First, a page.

Happy Halloween! I know I normally do an organization post on Wednesdays, but I thought I would change it up a little since today is Halloween. I will admit that I am not a big Halloween person like some. My husband actually loves Halloween and he says that it is his favorite holiday. He loves it because all of the old scary movies come on TV and he just loves those. I, however, am not a fan of scary movies, haunted houses, dressing up, or any of the other things that go along with Halloween. I guess the candy is okay, but I really am not a huge candy person either. I’m more of a cake and cookies kind of girl. I remember loving Halloween as a kid, though; but I think I liked more of the fall aspect of the holiday with hayrides (not scary ones), fall festivals, getting tons of candy, and trick or treating with friends. I still love going to fall festivals and taking the girls to pumpkin patches. I even still love hayrides. So much fun!
I’m not, however, a fan of carving pumpkins. It just so gross to me and way too much work. I do love the look of uncarved pumpkins with fall flowers sitting on the porch, though. That look can carry you all the way through Thanksgiving! I don’t have any fall flowers on my porch this year because, well, I do not have a green thumb. I cannot keep any kind of plant or flower alive. I even killed a cactus! I know, it’s sad! Some of our neighbors in this new neighborhood have gone all out with their Halloween decorations. They have spider webs, spiders, graves, skeletons, witches, and more all over their yards and porches. My youngest keeps telling me that we need to do more decorating, but I think I am just fine with the pumpkins on the porch and the fall wreath that is on the door. I’m definitely for the more classic fall look than the scary Halloween look. How about you?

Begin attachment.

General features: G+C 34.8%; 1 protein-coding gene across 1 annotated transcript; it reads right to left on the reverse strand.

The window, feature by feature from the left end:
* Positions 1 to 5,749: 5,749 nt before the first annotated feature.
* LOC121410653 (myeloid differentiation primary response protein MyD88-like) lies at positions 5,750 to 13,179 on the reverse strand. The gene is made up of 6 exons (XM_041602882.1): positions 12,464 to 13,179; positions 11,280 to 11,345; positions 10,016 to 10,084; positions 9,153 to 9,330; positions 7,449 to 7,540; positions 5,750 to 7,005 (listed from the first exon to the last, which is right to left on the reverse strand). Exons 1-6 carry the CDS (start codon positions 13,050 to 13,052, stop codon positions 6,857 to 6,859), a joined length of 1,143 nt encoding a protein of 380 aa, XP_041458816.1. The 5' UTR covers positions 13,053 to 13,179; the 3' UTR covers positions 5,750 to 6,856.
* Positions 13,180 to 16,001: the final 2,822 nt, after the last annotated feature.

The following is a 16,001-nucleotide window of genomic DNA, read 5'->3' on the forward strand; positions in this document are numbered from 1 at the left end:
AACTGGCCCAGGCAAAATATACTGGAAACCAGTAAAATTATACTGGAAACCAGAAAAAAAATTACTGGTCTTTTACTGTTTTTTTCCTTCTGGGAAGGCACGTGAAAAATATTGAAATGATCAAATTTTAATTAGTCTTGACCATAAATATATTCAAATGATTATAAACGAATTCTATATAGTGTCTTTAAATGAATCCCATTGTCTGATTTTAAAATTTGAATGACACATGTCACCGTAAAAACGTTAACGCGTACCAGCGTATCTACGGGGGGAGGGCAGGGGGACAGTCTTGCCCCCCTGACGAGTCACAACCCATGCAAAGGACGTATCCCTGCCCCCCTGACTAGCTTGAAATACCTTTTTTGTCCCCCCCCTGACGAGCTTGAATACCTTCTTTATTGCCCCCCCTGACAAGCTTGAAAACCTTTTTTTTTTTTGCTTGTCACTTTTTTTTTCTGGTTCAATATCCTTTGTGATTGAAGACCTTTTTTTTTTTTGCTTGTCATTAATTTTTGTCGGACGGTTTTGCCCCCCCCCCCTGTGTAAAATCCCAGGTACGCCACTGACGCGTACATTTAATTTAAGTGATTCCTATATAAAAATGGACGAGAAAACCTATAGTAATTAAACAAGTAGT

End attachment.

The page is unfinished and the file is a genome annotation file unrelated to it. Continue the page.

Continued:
I don’t know about you but “back in the old days” as my daughter would say, my parents didn’t go out and buy me these crazy and expensive Halloween costumes like kids wear now. I remember in my really younger days having those plastic trash bag-like outfits with the plastic mask with the rubber band that held it to your face. I think one was a Cabbage Patch Kid and maybe a My Little Pony one year. I think my mom has pictures of them somewhere at her house. Then as I got a little older, I made my own costumes. This was also back in the days when you could wear your costume to school and had a costume contest. I will throw in there that I won 1st prize for my Paper Bag Lady. Haha! I must say that I was pretty creative. I told this to my kids the other day and they looked at me like I had 3 heads. The thought of actually having to put work into their costumes was a concept that they couldn’t imagine. Are my kids spoiled or what? When I had all of my pictures out organizing them the other day, I found these pics of the homemade costumes above and showed them to the girls. They of course just looked at me like I was a weirdo. Got to love them, though! But, for real, wasn’t I cool? Go ahead and click on them and make them bigger to see the whole costumes for all their glory. You know you want to! LOL!